Like all new strategic plans announced by vehicle companies from time to time, the new Opel PACE! plan leaves many questions unanswered. It’s not clear yet what will happen to the enlarged manufacturing network which PSA-Opel/Vauxhall now has; by common consent, the group has too many plants, but CEO Carlos Tavares has set a great of store by not having closed a plant during his stewardship at PSA. Factory managers have been left in no doubt that they have to cut costs (PACE! suggests something over €1100 a vehicle is required) but if they can come up with ways of doing this, then they will have a genuine chance of being allocated future models.

Tavares has inherited the desire from Carlos Ghosn, his former boss at Renault to cut costs; apparently, when he turned up at one of the UK plants for a review, he arrived with his own sandwiches for lunch, having stayed in a budget hotel the night before, and having flown in on a budget airline. It was notable that during his presentation, the new Opel CEO, Michael Lohscheller, specifically mentioned cutting travel costs: no more business travel perks for Opel management it would appear.

It is worth remembering that when Tavares arrived at PSA, it was close to bankruptcy and required a significant capital injection – and new shares being issued – from the French government and Chinese vehicle company Dongfeng. Opel/Vauxhall had something like US$16 billion of accumulated losses over two decades, so GM’s wish to bail out was not surprising. Having found a formula that seems to work at PSA, the challenge for Tavares – and Opel’s new managers – is to apply these same ideas to Opel/Vauxhall.

The real challenge for PSA will whether it can apply its proven methodology to a German company, especially one with a powerful union and a significantly higher cost base. GM had quite a battle when it negotiated the closure of the Bochum factories a few years ago; it was expensive battle, costing something in the region of €750-780m. Such a figure goes some way to explain why cost savings and increased efficiency of existing operations are potentially so significant – if Opel can really save €1100 per car then this would mean close to a €300m saving per year in Germany alone. Two and half years of PSA cost savings would be equivalent to the costs of closing a plant, so if Opel can do what PSA wants – and consequently make vehicles at a profit – the long-term attractions are clear.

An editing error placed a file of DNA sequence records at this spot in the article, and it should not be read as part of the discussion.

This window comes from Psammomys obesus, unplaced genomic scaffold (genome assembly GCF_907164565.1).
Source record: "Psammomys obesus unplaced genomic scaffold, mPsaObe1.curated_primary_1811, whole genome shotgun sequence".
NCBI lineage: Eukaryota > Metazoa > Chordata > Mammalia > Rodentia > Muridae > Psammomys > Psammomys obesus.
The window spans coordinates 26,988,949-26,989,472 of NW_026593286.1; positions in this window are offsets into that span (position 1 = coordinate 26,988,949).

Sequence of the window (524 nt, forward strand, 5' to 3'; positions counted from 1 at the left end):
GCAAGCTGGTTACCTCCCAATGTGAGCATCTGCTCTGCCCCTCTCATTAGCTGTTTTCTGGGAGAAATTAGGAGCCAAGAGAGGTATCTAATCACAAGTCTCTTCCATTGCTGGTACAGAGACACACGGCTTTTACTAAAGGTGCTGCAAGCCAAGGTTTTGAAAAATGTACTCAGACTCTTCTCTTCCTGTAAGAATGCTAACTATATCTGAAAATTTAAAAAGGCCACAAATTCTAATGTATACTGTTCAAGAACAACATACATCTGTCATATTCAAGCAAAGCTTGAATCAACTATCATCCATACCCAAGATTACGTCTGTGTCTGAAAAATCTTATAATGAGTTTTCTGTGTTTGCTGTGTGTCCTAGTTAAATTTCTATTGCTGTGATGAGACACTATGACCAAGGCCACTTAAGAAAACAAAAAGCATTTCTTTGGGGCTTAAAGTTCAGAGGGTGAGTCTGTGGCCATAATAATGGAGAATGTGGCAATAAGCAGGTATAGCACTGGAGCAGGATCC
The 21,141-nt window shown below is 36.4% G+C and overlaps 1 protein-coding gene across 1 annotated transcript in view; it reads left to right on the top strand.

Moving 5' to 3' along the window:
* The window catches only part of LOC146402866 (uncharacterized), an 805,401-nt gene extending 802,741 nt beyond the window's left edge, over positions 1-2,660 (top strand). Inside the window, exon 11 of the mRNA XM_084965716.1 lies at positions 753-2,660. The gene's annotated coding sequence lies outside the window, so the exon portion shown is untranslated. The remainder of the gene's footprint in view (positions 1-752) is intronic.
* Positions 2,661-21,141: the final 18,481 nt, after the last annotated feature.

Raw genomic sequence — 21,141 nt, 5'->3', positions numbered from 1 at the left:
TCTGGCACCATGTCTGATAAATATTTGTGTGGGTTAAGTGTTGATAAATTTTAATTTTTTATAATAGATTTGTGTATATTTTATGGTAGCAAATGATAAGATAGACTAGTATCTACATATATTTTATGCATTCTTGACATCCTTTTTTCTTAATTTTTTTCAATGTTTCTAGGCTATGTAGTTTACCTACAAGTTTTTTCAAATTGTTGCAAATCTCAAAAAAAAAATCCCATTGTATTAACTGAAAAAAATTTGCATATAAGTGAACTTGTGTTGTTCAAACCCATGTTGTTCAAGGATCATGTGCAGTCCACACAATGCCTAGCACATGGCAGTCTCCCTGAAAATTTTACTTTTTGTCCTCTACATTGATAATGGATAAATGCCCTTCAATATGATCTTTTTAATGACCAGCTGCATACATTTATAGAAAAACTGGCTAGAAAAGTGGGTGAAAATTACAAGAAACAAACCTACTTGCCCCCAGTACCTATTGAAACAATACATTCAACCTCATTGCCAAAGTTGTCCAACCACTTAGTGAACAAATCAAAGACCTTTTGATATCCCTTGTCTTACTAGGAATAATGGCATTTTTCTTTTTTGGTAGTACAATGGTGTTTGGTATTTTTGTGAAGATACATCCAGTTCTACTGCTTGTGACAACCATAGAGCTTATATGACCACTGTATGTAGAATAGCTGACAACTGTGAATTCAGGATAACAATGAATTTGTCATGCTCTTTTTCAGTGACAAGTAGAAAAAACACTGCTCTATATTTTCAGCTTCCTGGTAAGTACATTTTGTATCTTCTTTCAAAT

Tavares has taken on quite a task in turning around Opel/Vauxhall. His team’s methodology for turning around a failing company has worked well once; logically it seems reasonable for the same processes to have a decent chance or working at Opel/Vauxhall – the challenge may, however, not be in personal success, but in whether the products which the new Opel/Vauxhall will produce are more in line with market demand than the current model line-up. Opel wants to get back over 1m units a year, and plans to make 400,000 SUVs by 2021, including some transferred from a remaining GM plant in Korea. 400,000 SUVs or crossovers is ambitious but whether it is both achievable and indeed enough for the Opel/Vauxhall to eventually become financially viable again is the issue which will likely determine the success or not of this strategy.